The Real Separation in Separation of Powers Law
This Article argues that contemporary separation of powers commentary is misconceived. Despite the disagreement that dominates the commentary, a closer look at that debate reveals a surprise: commentators subscribe to a consensus about separation of powers. Once exposed, however, that consensus turns out to be underdeveloped, confused, and possibly incoherent. This Article, first, identifies the latent consensus about separation of powers, and, second, critically examines the consensus. The Article argues that the present consensus must be abandoned or refashioned in some as-yet-undeveloped way.
Separation of powers commentary is conventionally thought to be dominated by a contest between adherents of "formalist" or "functionalist" methodologies. A closer look at that debate, however, reveals that the description is mistaken; it disguises a robust consensus about separation of powers that one finds at the base of every approach to separation of powers - formalist and functionalist alike. That consensus is civics-class familiar: it calls for dispersal of three government functions among three separate government institutions and equipping each institution with select powers to protect itself and police the other departments.
Having exposed the consensus, this Article critically examines it. The consensus simultaneously embraces two different substantive conceptions that are assumed to, but do not, fit easily together. One conception, called here "separation-of-functions," stresses the need to keep the three government powers in different departments; the other conception, called here "balance-of-power," stresses the need to balance the departments of government through the creation and maintenance of tension and competition among them. The two conceptions are conflated or treated as if they easily relate to one another. Muddling the two conceptions together, however, is a mistake because they are distinct and in some ways in tension. Identifying a connection between the two ideas proves fruitless. The consensus, for instance, suggests that separating government functions leads to balance-of-power, but that connection does not hold up to close examination. And treating separation-of-functions as a way of achieving balance-of-power does more than fail; it ignores the independent reasons - reasons unrelated to balance-of-power - one might wish to separate government functions. Finally, the two conceptions suggest different, often irreconcilable, doctrinal concerns.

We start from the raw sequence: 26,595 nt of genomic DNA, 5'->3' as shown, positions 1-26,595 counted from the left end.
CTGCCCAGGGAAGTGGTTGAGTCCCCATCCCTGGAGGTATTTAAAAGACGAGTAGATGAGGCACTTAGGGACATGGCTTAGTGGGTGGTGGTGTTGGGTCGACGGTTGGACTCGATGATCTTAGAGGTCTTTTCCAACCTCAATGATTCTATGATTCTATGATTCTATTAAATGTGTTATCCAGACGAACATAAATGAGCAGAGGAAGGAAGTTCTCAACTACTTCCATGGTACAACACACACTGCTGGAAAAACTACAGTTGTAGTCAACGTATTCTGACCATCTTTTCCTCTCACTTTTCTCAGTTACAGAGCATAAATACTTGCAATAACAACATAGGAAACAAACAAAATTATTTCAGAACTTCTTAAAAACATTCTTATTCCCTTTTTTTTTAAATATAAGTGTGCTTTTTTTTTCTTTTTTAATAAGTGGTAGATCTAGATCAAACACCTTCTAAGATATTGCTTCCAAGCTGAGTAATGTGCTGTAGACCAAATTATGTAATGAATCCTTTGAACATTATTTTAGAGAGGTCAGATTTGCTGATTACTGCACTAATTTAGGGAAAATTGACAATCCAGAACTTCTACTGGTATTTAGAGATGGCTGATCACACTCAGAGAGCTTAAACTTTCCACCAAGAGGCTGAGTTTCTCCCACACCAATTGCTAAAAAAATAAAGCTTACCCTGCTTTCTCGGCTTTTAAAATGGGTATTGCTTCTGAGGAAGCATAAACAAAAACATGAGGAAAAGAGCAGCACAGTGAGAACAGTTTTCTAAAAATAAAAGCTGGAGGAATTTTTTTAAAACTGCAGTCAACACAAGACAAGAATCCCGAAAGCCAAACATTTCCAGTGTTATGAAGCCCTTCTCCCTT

The lesson of this Article, then, is that the consensus must be abandoned in favor of a new set of ideas about separation of powers. The Article takes the first step toward a new consensus by extracting the two distinct and sometimes conflicting conceptions from the muddle of the present consensus. While the latter steps of constructing a new consensus are not completed here, the challenges of those steps are clarified by this effort.